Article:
ANDREA PININFARINA, CEO of Pininfarina, died in Turin, Italy after his Vespa scooter was struck by a car driven by 78 year-old Giuliano Salmi. Mr. Pininfarina was on his way to work in the morning. His death throws the tenuous existence of the design firm that bears his grandfather’s name into some doubt. Shares of firm jumped on speculation that it would be now be sold. The share price moved up so quickly that trading was halted electronically by the stock exchange in Italy because of the outsized gains. Andrea Pininfarina is survived by his wife Cristiana, and two sons and a daughter.

FORBES compiled a list of the 10 highest-residual cars using ALG (Automotive Lease Guides) values. Leasing companies typically rely on ALG values in order to set residual values on the vehicles they lease. The Top Ten 2008 models, according to ALG are, starting from the very best in residual value and going down:

1. Mini Cooper
2. Infiniti G37
3. BMW 1-Series
4. Jeep Wrangler 4WD
5. VW R32
6. Honda CR-V AWD
7. Scion xB
8. Honda Civic Hybrid
9. Nissan Rogue AWD
10. Audi S5
10. (tie) VW Beetle Cabriolet

So, there you have it. Every car depreciates, but these depreciate more slowly than all the others.

EPA officials last week turned back a request from to reduce the quota mandating the use of ethanol in vehicles, saying that Americans’ need for cheaper fuel overrides any concerns about the use of ethanol contributing to rising food prices or increased environmental damage. E.P.A. administrator Stephen L. Johnson said that the mandate was “strengthening our nation’s energy security and supporting American farming communities,” and that it was not causing “severe harm to the economy or the environment.” The mandate is extremely popular among grain farmers and just as unpopular among ranchers, as the price of corn has risen considerably so far this year, and corn is what the ranchers feed their livestock. The use of corn-based ethanol has fierce critics (myself among them) and also has impassioned champions. It promises to be a contentious issue for some time into the future.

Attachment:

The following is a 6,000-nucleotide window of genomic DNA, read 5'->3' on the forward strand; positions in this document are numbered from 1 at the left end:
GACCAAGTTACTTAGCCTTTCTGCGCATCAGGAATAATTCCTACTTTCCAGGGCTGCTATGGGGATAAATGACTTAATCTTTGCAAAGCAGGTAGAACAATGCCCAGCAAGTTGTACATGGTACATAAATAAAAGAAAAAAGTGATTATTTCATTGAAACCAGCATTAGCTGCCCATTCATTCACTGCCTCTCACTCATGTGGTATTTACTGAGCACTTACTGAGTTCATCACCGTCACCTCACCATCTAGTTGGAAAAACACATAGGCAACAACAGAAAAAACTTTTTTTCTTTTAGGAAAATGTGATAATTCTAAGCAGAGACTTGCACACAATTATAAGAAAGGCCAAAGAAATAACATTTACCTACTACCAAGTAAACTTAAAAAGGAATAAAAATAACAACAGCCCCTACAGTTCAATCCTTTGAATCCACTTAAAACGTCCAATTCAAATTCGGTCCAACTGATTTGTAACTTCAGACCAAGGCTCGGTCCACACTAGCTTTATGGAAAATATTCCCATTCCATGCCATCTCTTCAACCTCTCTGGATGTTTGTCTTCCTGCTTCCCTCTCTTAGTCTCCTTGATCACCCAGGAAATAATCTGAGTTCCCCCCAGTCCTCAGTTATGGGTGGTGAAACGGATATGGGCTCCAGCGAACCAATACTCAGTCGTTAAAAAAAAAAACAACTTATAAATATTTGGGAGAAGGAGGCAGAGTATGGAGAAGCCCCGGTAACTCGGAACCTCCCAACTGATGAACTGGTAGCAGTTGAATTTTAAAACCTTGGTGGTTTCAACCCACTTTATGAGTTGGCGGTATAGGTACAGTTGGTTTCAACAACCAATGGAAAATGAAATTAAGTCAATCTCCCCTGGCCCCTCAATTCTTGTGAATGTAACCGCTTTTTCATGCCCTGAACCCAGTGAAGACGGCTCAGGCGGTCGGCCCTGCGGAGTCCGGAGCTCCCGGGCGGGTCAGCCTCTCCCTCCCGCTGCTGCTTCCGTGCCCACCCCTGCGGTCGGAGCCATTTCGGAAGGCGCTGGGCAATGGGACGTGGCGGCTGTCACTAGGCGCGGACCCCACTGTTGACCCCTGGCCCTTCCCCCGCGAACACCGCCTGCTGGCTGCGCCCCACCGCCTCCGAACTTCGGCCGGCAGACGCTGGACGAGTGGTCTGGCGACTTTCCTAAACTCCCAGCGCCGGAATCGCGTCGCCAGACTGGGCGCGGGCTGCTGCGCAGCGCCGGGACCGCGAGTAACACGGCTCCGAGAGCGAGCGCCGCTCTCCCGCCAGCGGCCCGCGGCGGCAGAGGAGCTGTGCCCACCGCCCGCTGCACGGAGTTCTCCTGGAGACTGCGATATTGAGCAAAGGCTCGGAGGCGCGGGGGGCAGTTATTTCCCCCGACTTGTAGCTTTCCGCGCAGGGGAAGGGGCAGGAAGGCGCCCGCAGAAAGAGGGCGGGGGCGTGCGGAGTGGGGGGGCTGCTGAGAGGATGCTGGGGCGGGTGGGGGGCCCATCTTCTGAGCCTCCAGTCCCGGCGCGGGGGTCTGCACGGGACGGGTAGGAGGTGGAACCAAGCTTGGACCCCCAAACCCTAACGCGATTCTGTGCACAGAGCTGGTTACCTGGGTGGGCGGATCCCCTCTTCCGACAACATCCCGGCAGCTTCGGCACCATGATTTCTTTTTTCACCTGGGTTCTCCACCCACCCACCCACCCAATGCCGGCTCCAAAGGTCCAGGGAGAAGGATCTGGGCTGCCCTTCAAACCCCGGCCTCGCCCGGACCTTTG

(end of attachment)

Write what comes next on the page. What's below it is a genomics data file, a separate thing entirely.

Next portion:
COPYRIGHT – All Rights Reserved

Author: Brendan Moore

Brendan Moore is a Principal Consultant with Cedar Point Consulting , a management consulting practice based in the Washington, DC area. He also manages Autosavant Consulting, a separate practice within Cedar Point Consulting. where he advises businesses connected to the auto industry. Cedar Point Consulting can be found at

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  1. Having Stephen Johnson, head of the EPA, state that the use of ethanol was not causing “severe harm to the economy or the environment” is like having having Charles Manson tell you that “you don’t seem that crazy to me”.

  2. Rest in peace, signore Pininfarina.

    I was compelled by various reasons –economics being primary– to ride a moped in college. Never again! You might as well be the Invisible Man as far as car drivers are concerned. My old Honda Spree could conceivably get a 100 MPG, but there was absolutely nothing protecting you from the Grim Reaper.

  3. Saab could lose 0 dollars if they just stopped selling cars in the US. They sell their cars everywhere else, they just can’t seem to get Americans to buy many of them anymore.